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Am Fam Physician. 2015;91(10):698-706

Author disclosure: No relevant financial affiliations.

Neck masses are often seen in clinical practice, and the family physician should be able to determine the etiology of a mass using organized, efficient diagnostic methods. The first goal is to determine if the mass is malignant or benign; malignancies are more common in adult smokers older than 40 years. Etiologies can be grouped according to whether the onset/duration is acute (e.g., infectious), subacute (e.g., squamous cell carcinoma), or chronic (e.g., thyroid), and further narrowed by patient demographics. If the history and physical examination do not find an obvious cause, imaging and surgical tools are helpful. Contrast-enhanced computed tomography is the initial diagnostic test of choice in adults. Computed tomography angiography is recommended over magnetic resonance angiography for the evaluation of pulsatile neck masses. If imaging rules out involvement of underlying vital structures, a fine-needle aspiration biopsy can be performed, providing diagnostic information via cytology, Gram stain, and bacterial and acid-fast bacilli cultures. The sensitivity and specificity of fine-needle aspiration biopsy in detecting a malignancy range from 77% to 97% and 93% to 100%, respectively.

The primary concern in adults with a persistent neck mass is malignancy. Fortunately, a history and physical examination coupled with an organized diagnostic evaluation typically reveal a definitive diagnosis. When the etiology is elusive, a head and neck surgeon should be consulted.

Clinical recommendationEvidence ratingReferences
A persistent neck mass in an adult older than 40 years should prompt a search for a malignant source.C1, 6, 8, 10
Contrast-enhanced computed tomography is the initial diagnostic test of choice in an adult with a persistent neck mass.C20
Fine-needle aspiration biopsy is an effective tool to determine the etiology of a neck mass.C7, 13, 14, 21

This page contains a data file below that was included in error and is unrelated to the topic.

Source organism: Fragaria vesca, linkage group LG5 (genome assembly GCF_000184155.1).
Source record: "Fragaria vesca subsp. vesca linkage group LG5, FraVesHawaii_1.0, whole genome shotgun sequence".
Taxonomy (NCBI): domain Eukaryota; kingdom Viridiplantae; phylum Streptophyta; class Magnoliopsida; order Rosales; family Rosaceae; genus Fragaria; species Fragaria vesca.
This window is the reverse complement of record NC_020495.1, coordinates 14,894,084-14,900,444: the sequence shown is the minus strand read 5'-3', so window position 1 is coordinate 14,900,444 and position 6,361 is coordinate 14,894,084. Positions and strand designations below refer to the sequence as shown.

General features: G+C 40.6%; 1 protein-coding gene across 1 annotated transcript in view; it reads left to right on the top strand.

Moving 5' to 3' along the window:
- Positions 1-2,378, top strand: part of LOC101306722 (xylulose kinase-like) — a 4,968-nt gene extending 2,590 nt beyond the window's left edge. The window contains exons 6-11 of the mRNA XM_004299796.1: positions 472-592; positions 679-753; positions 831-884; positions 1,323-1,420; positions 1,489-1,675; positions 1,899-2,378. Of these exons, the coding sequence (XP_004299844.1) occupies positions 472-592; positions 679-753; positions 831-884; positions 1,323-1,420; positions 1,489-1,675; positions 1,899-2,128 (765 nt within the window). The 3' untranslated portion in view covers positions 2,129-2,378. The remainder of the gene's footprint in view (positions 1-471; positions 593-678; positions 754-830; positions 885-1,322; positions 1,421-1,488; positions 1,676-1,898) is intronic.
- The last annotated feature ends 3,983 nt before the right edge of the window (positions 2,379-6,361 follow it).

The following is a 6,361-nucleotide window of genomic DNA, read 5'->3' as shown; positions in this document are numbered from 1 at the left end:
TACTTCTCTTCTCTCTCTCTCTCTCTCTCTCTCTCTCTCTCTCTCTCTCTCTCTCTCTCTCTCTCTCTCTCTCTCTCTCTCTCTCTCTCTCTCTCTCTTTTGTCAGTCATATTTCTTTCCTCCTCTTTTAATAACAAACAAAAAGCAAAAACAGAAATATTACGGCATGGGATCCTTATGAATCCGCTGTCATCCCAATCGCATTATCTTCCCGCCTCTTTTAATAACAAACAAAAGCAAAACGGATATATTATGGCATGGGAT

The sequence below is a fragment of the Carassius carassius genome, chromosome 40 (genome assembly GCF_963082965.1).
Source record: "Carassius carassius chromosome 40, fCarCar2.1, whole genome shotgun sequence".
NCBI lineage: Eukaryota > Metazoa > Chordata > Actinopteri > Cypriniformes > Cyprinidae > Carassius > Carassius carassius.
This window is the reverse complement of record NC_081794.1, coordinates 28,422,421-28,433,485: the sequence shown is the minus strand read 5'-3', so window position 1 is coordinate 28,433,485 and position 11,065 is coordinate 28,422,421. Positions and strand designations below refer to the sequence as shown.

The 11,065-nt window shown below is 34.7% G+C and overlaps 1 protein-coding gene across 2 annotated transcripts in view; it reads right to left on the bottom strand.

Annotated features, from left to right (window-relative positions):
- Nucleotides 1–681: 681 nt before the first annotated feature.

Anatomic Considerations

Neck anatomy is divided into triangles with the sternocleidomastoid being the central component of each division. The anterior and posterior cervical triangles share a common border with the sternocleidomastoid. The common pattern of lymphatic drainage is helpful in diagnosing metastases from various organs (Figure 1).

Differential Diagnosis

A clinically relevant approach to differentiating neck masses depends on whether the mass is acute, subacute, or chronic (Tables 1 and 2).

  • Acute

  • Cytomegalovirus infection

  • Epstein-Barr virus infection

  • Staphylococcal or streptococcal infection

  • Toxoplasmosis

  • Viral upper respiratory infection

  • Acute sialadenitis

  • Arteriovenous fistula

  • Bartonella henselae infection

  • Hematoma

  • Human immunodeficiency virus infection

  • Mycobacterium tuberculosis infection

  • Parotid lymphadenopathy

  • Pseudoaneurysm

  • Subacute

  • Squamous cell carcinoma of the upper aerodigestive tract

  • Amyloidosis

  • Lymphoma

  • Metastatic cancer

  • Parotid tumor

  • Sarcoidosis

  • Sjögren syndrome

  • Castleman disease

  • Kikuchi disease

  • Kimura disease

  • Rosai-Dorfman disease

  • Chronic

  • Thyroid pathology

  • Branchial cleft cyst

  • Carotid body tumor

  • Glomus jugulare tumor

  • Glomus vagale tumor

  • Laryngocele

  • Lipoma

  • Thyroglossal duct cyst

  • Liposarcoma

  • Parathyroid carcinoma

ConditionHistory/risk factorsPhysical findingsDiagnosisManagement
Acute sialadenitisOlder, debilitated persons with dehydration or recent dental proceduresRapid or gradual onset of pain and swelling; local edema, erythema, tenderness, or fluctuance consistent with an abscessContrast-enhanced CTSialagogues, gentle massage; abscess, express by compressing the gland
HematomaTraumaSoft, possible overlying ecchymosisUltrasonography or contrast-enhanced CTMonitor if small; surgical drainage if large or expanding